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http://dx.doi.org/10.1021/acs.molpharmaceut.7b00519DOI Listing
September 2017

Toll-like receptor 9 expression is associated with breast cancer sensitivity to the growth inhibitory effects of bisphosphonates in vitro and in vivo.

Oncotarget 2016 Dec;7(52):87373-87389

Department of Chemistry, University of Alabama at Birmingham, Birmingham, AL, U.S.A.

Bisphosphonates are standard treatments for bone metastases. When given in the adjuvant setting, they reduce breast cancer mortality and recurrence in bone but only among post-menopausal patients. Optimal drug use would require biomarker-based patient selection. Such biomarkers are not yet in clinical use. Based on the similarities in inflammatory responses to bisphosphonates and Toll-like receptor (TLR) agonists, we hypothesized that TLR9 expression may affect bisphosphonate responses in cells. We compared bisphosphonate effects in breast cancer cell lines with low or high TLR9 expression. We discovered that cells with decreased TLR9 expression are significantly more sensitive to the growth-inhibitory effects of bisphosphonates in vitro and in vivo. Furthermore, cancer growth-promoting effects seen with some bisphosphonates in some control shRNA cells were not detected in TLR9 shRNA cells. These differences were not associated with inhibition of Rap1A prenylation or p38 phosphorylation, which are known markers for bisphosphonate activity. However, TLR9 shRNA cells exhibited increased sensitivity to ApppI, a metabolite that accumulates in cells after bisphosphonate treatment. We conclude that decreased TLR9-expression sensitizes breast cancer cells to the growth inhibitory effects of bisphosphonates. Our results suggest that TLR9 should be studied as a potential biomarker for adjuvant bisphosphonate sensitivity among breast cancer patients.
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http://dx.doi.org/10.18632/oncotarget.13570DOI Listing
http://www.ncbi.nlm.nih.gov/pmc/articles/PMC5349995PMC
December 2016

Actin Filament Structures in Migrating Cells.

Handb Exp Pharmacol 2017 ;235:123-152

Institute of Biotechnology, University of Helsinki, 56, 00014, Helsinki, Finland.

Cell migration is necessary for several developmental processes in multicellular organisms. Furthermore, many physiological processes such as wound healing and immunological events in adult animals are dependent on cell migration. Consequently, defects in cell migration are linked to various diseases including immunological disorders as well as cancer progression and metastasis formation. Cell migration is driven by specific protrusive and contractile actin filament structures, but the types and relative contributions of these actin filament arrays vary depending on the cell type and the environment of the cell. In this chapter, we introduce the most important actin filament structures that contribute to mesenchymal and amoeboid cell migration modes and discuss the mechanisms by which the assembly and turnover of these structures are controlled by various actin-binding proteins.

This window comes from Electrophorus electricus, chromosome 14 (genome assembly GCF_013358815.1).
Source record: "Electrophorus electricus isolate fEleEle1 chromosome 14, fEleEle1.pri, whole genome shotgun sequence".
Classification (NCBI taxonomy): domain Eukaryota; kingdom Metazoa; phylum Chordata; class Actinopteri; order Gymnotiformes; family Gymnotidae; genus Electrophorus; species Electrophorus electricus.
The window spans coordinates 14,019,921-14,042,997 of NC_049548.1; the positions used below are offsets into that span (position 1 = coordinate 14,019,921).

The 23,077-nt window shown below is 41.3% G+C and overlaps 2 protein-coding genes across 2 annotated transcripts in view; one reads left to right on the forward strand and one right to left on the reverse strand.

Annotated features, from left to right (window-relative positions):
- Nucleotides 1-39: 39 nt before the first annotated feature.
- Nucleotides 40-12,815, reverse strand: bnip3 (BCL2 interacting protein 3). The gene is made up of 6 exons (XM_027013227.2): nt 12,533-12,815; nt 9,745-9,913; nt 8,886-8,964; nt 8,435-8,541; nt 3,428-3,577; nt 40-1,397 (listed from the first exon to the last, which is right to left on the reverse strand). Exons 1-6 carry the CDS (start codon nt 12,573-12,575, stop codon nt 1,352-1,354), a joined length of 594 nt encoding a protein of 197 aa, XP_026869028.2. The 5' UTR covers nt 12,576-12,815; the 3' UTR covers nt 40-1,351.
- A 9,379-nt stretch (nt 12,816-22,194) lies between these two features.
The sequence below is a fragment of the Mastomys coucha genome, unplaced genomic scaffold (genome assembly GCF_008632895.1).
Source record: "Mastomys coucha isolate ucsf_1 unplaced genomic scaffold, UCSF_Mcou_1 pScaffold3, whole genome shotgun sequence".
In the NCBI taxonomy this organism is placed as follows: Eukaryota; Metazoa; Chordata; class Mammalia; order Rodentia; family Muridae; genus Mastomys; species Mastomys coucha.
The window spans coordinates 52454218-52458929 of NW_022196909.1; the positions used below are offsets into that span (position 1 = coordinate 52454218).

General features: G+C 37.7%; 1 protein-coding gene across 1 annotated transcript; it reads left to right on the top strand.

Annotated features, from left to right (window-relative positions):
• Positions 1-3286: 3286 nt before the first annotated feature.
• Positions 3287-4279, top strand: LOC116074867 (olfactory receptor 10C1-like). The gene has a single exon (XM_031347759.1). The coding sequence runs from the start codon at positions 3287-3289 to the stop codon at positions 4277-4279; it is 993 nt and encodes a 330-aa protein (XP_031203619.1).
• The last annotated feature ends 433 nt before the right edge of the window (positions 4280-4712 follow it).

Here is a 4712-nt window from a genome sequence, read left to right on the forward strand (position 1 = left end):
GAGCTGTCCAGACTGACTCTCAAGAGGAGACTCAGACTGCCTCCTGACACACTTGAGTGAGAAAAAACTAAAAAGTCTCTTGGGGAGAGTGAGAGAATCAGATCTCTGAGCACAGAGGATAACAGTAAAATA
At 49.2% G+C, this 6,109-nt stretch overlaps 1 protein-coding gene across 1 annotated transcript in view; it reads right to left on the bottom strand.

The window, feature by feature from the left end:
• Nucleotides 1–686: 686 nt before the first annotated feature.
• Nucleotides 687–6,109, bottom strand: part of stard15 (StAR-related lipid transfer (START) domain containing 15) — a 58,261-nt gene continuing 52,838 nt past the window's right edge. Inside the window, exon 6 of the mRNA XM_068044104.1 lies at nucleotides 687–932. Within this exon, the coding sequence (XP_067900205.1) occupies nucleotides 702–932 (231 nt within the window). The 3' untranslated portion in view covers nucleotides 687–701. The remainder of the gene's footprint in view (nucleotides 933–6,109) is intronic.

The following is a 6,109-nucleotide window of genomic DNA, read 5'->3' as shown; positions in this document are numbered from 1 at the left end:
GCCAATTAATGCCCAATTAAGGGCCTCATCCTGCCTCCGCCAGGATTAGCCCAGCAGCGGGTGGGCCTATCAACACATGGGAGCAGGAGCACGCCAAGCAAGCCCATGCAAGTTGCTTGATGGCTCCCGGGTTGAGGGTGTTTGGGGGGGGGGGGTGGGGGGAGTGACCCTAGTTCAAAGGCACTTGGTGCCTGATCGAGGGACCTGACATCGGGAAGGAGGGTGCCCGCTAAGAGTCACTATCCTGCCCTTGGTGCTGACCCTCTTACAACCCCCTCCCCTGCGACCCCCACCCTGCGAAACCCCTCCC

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http://dx.doi.org/10.1007/164_2016_28DOI Listing
September 2017

Spheroid culture of LuCaP 136 patient-derived xenograft enables versatile preclinical models of prostate cancer.

Clin Exp Metastasis 2016 Apr 12;33(4):325-37. Epub 2016 Feb 12.

Department of Urology, Stanford University School of Medicine, Stanford, CA, 94305, USA.

LuCaP serially transplantable patient-derived xenografts (PDXs) are valuable preclinical models of locally advanced or metastatic prostate cancer. Using spheroid culture methodology, we recently established cell lines from several LuCaP PDXs. Here, we characterized in depth the features of xenografts derived from LuCaP 136 spheroid cultures and found faithful retention of the phenotype of the original PDX. In vitro culture enabled luciferase transfection into LuCaP 136 spheroids, facilitating in vivo imaging. We showed that LuCaP 136 spheroids formed intratibial, orthotopic, and subcutaneous tumors when re-introduced into mice. Intratibial tumors responded to castration and were highly osteosclerotic. LuCaP 136 is a realistic in vitro-in vivo preclinical model of a subtype of bone metastatic prostate cancer.
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http://dx.doi.org/10.1007/s10585-016-9781-2DOI Listing
April 2016

Bidirectional Interplay between Vimentin Intermediate Filaments and Contractile Actin Stress Fibers.

Cell Rep 2015 Jun 28;11(10):1511-8. Epub 2015 May 28.

Institute of Biotechnology, P.O. Box 56, 00014 University of Helsinki, Helsinki, Finland. Electronic address:

The actin cytoskeleton and cytoplasmic intermediate filaments contribute to cell migration and morphogenesis, but the interplay between these two central cytoskeletal elements has remained elusive. Here, we find that specific actin stress fiber structures, transverse arcs, interact with vimentin intermediate filaments and promote their retrograde flow. Consequently, myosin-II-containing arcs are important for perinuclear localization of the vimentin network in cells. The vimentin network reciprocally restricts retrograde movement of arcs and hence controls the width of flat lamellum at the leading edge of the cell. Depletion of plectin recapitulates the vimentin organization phenotype of arc-deficient cells without affecting the integrity of vimentin filaments or stress fibers, demonstrating that this cytoskeletal cross-linker is required for productive interactions between vimentin and arcs. Collectively, our results reveal that plectin-mediated interplay between contractile actomyosin arcs and vimentin intermediate filaments controls the localization and dynamics of these two cytoskeletal systems and is consequently important for cell morphogenesis.
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http://dx.doi.org/10.1016/j.celrep.2015.05.008DOI Listing
June 2015